Waste Sites Aren't Built in a Day Either

The columnist in the article "Low-Level Radioactive Waste Piles Up," July 28, is correct that the Jan. 1, 1993, deadline for the development of new waste-disposal facilities passed without the operation of a new disposal site in any of the regional compacts.

But a pronouncement of failure based simply on a congressionally imposed deadline implies that Congress has supernatural powers in determining the time required to accomplish a difficult task. We all know better.

Since Congress gave its consent to the regional compacts in 1985, the states have submitted license applications to construct new disposal facilities (California, in the Southwestern Compact; Nebraska in the Central Compact; and Texas in the Southeast Compact). Given the current obstacles to development of any type of waste-disposal facility, even for municipal solid waste, these four states reflect remarkable progress.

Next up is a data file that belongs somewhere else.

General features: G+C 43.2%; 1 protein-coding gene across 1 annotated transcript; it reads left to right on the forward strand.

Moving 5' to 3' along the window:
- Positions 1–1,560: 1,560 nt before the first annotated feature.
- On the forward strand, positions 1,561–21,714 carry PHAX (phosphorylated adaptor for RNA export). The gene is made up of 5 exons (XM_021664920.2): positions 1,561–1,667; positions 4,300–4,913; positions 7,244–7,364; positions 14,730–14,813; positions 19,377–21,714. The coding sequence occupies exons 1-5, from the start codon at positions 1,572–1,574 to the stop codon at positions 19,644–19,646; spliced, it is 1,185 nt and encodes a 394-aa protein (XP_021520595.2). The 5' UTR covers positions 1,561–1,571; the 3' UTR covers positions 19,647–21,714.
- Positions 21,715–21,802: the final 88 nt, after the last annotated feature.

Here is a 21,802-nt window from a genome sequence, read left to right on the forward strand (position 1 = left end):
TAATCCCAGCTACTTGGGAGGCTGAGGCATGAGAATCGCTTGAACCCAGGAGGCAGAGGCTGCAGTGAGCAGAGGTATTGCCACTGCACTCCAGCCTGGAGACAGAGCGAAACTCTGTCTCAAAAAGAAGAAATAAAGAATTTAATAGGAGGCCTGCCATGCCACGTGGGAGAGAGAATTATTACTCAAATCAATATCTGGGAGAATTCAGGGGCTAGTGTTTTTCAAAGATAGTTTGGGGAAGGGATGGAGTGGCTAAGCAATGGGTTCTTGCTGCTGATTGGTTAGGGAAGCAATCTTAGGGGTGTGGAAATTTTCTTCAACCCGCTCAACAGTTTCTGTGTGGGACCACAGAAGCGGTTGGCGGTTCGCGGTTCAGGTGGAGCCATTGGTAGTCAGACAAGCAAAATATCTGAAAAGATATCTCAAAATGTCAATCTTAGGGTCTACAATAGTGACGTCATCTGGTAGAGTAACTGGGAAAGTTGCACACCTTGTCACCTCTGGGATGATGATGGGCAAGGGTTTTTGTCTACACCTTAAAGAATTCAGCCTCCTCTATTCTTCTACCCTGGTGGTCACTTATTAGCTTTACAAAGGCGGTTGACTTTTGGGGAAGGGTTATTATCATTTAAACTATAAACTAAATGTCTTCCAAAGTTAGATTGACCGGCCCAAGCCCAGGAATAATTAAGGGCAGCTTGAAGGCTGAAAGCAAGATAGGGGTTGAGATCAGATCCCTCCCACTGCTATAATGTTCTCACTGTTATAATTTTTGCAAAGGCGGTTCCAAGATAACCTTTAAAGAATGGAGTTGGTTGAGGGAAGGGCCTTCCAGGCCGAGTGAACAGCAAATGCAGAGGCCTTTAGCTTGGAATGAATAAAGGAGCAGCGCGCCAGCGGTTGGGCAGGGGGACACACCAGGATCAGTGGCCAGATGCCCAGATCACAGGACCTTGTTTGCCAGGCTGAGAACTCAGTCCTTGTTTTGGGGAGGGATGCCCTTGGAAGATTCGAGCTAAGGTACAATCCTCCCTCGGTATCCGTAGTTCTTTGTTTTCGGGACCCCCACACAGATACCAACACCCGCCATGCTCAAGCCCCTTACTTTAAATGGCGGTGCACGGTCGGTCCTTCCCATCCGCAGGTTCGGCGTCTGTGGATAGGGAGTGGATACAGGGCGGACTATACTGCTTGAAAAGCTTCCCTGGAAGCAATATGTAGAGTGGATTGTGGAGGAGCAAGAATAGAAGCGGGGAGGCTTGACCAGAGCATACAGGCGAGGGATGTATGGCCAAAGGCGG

In addition, the columnist argues that falling waste volumes justify fewer sites. But he fails to recognize that compacting or incinerating waste, the principle means of reducing volume, does not diminish the radioactivity - it only results in a smaller package. He also fails to anticipate that nuclear power plants and other facilities that use radioactive materials one day will be decommissioned. Their dismantlement can produce significant amounts of waste. Gregg S. Larson, St. Paul, Minn. Executive Director, Midwest Interstate Low-Level Radioactive Waste Commission

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